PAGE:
The patient-centered medical home has grabbed the limelight as a new model of health care that offers an alternative to fragmented, impersonal, and wasteful care that has become the norm throughout much of the U.S.
There was the constant expectation that my family could step in as caregivers, that we could somehow manage the machinery and technology intended to keep my grandmother comfortable through her final days.
Consumer Reports, which has been rating everything from cars to coffeemakers for the past 75 years, evaluated a different kind of item earlier this year: heart screening tests.
A major challenge of the current system of care for adults with functional limitations is the inability of middle-income individuals to protect themselves against the financial risk of needing and accessing available supports and services to help them remain in their homes and communities.
America is waging its war against heart disease with stockpiles of statins. More than one of every six adults—nearly 40 million people—now takes these cholesterol-lowering drugs.
January 1st each year millions of us resolve to improve our health—to eat less, exercise more, quit smoking, and so on. But if staying healthy was that easy—we’d all keep our resolutions.
Some research has established that medications can be cut in nursing home patients with good outcomes. But in the community, where there is often no single doctor keeping track of all the patients’ medicines, it can be challenging.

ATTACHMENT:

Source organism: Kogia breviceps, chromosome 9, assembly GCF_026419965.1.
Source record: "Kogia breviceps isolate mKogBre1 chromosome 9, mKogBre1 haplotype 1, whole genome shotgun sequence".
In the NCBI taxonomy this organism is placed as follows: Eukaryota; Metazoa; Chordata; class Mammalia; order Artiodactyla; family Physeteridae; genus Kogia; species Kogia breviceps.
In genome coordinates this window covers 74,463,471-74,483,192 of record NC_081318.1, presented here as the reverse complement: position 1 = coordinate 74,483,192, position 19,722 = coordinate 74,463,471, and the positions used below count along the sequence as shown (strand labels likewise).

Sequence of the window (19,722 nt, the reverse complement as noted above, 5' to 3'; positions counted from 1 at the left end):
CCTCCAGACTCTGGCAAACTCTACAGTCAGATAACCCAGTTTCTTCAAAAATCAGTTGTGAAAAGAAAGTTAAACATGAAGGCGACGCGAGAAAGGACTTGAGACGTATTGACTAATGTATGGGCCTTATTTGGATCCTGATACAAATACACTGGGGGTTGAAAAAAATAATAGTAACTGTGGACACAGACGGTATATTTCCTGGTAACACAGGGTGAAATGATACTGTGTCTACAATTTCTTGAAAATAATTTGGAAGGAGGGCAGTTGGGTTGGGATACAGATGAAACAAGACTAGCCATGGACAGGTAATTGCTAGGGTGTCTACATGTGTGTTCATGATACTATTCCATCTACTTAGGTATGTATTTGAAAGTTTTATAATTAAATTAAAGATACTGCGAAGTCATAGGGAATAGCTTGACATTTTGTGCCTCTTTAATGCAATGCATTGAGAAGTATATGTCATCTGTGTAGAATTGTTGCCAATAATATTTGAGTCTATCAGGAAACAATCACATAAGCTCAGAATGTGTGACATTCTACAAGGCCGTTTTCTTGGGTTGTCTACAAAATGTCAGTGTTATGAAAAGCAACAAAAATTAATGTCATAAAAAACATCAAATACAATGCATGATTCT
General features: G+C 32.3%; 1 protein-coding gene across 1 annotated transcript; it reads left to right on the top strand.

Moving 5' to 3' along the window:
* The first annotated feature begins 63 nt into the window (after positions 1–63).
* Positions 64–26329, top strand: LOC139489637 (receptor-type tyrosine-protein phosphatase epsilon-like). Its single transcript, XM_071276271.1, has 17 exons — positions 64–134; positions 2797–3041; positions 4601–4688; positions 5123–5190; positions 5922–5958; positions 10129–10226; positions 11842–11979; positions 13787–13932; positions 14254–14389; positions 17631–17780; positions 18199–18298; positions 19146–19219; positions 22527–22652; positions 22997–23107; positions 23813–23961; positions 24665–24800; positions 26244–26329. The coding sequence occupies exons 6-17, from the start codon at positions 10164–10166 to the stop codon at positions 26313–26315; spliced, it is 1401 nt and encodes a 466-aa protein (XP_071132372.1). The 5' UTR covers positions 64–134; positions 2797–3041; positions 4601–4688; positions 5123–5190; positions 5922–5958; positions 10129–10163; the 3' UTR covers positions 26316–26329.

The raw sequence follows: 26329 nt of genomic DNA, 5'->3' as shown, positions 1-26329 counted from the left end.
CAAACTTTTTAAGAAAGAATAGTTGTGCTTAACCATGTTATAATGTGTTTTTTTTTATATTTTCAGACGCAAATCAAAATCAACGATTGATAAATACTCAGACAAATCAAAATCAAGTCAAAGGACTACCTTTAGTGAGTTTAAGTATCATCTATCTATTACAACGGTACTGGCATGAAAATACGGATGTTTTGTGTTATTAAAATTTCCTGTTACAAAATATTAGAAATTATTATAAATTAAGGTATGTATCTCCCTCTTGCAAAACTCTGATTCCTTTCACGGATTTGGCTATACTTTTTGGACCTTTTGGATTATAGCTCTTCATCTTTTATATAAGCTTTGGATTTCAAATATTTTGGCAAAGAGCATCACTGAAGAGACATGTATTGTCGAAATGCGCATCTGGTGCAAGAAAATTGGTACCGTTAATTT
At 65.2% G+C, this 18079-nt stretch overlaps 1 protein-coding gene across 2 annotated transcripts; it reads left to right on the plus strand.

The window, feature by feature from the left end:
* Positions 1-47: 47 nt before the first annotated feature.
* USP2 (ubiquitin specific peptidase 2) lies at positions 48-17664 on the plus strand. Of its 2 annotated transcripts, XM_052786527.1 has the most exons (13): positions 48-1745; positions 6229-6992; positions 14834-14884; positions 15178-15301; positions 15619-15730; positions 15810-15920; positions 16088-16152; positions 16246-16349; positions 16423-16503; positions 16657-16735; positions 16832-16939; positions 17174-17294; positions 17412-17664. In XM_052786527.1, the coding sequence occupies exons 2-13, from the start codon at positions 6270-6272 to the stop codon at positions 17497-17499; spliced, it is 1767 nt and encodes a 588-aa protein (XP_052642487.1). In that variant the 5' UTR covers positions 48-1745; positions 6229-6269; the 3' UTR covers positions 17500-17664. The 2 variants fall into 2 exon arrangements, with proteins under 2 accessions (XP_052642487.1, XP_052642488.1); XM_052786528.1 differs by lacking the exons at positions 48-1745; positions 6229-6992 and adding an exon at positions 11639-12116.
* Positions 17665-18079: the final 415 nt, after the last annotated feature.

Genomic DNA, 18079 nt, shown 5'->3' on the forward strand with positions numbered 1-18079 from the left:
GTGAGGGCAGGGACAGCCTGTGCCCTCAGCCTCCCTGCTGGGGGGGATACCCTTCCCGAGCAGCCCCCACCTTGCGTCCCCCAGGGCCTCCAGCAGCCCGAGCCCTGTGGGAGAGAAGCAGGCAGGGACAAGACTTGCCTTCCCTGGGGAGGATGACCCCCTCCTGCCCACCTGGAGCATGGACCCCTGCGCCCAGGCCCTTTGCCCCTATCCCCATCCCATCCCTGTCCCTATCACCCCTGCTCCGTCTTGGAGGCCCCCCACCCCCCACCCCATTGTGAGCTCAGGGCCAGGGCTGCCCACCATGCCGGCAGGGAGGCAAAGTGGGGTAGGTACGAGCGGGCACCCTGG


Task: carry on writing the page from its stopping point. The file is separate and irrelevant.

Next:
Better Health involves more than 20 stakeholders including health systems, hospitals, payors, and state and local government. More than 45 participating physician practices take part in learning collaboratives, and report on outcomes and care.
My fear is that much of the non value-added bureaucracy of health insurance and the “more-and-newer-is better-at-any cost” medical-industrial practices are reinforced rather than rejected, codified rather than carved out under the PPACA.
Solving the obesity epidemic in this country isn’t as simple as it sounds, according to a report by Trust for America's Health.
Transitions are one of the weak points in the U.S. health care system. Poor coordination and inadequate communication around transitions is particularly pronounced in the care of frail elderly people with multiple chronic diseases.
Lost amid the yearlong debate over health reform were some major changes to the way in which the United States funds public health, prevention, and wellness programs as a result of the passage of health reform legislation.
As if just talking about dying weren’t hard enough for most of us, now comes the disinformation campaign about end-of-life care discussions waged by opponents of health care reform.
Last May, the U.S. House of Representatives passed a resolution naming May “National Bicycle Month,” giving federal recognition to our most efficient form of transportation.